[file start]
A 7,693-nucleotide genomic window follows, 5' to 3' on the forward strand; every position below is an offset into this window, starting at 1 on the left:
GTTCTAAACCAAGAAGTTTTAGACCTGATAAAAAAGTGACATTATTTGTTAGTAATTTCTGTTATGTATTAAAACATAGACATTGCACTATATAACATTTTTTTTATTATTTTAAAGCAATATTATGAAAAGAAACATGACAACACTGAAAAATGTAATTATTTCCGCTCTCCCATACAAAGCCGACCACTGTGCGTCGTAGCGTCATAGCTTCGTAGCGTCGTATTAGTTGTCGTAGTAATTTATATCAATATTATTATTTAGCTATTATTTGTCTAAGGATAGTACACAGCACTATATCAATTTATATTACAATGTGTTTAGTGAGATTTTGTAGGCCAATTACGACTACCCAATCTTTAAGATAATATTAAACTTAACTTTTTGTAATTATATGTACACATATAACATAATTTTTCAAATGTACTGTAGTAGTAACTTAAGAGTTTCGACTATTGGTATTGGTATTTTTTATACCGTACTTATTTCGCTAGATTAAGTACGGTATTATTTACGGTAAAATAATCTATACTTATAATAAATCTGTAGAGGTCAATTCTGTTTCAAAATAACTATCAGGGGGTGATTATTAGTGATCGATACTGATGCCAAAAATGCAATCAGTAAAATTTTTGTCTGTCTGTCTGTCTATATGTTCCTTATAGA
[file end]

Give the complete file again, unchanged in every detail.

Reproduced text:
A 7,693-nucleotide genomic window follows, 5' to 3' on the forward strand; every position below is an offset into this window, starting at 1 on the left:
GTTCTAAACCAAGAAGTTTTAGACCTGATAAAAAAGTGACATTATTTGTTAGTAATTTCTGTTATGTATTAAAACATAGACATTGCACTATATAACATTTTTTTTATTATTTTAAAGCAATATTATGAAAAGAAACATGACAACACTGAAAAATGTAATTATTTCCGCTCTCCCATACAAAGCCGACCACTGTGCGTCGTAGCGTCATAGCTTCGTAGCGTCGTATTAGTTGTCGTAGTAATTTATATCAATATTATTATTTAGCTATTATTTGTCTAAGGATAGTACACAGCACTATATCAATTTATATTACAATGTGTTTAGTGAGATTTTGTAGGCCAATTACGACTACCCAATCTTTAAGATAATATTAAACTTAACTTTTTGTAATTATATGTACACATATAACATAATTTTTCAAATGTACTGTAGTAGTAACTTAAGAGTTTCGACTATTGGTATTGGTATTTTTTATACCGTACTTATTTCGCTAGATTAAGTACGGTATTATTTACGGTAAAATAATCTATACTTATAATAAATCTGTAGAGGTCAATTCTGTTTCAAAATAACTATCAGGGGGTGATTATTAGTGATCGATACTGATGCCAAAAATGCAATCAGTAAAATTTTTGTCTGTCTGTCTGTCTATATGTTCCTTATAGA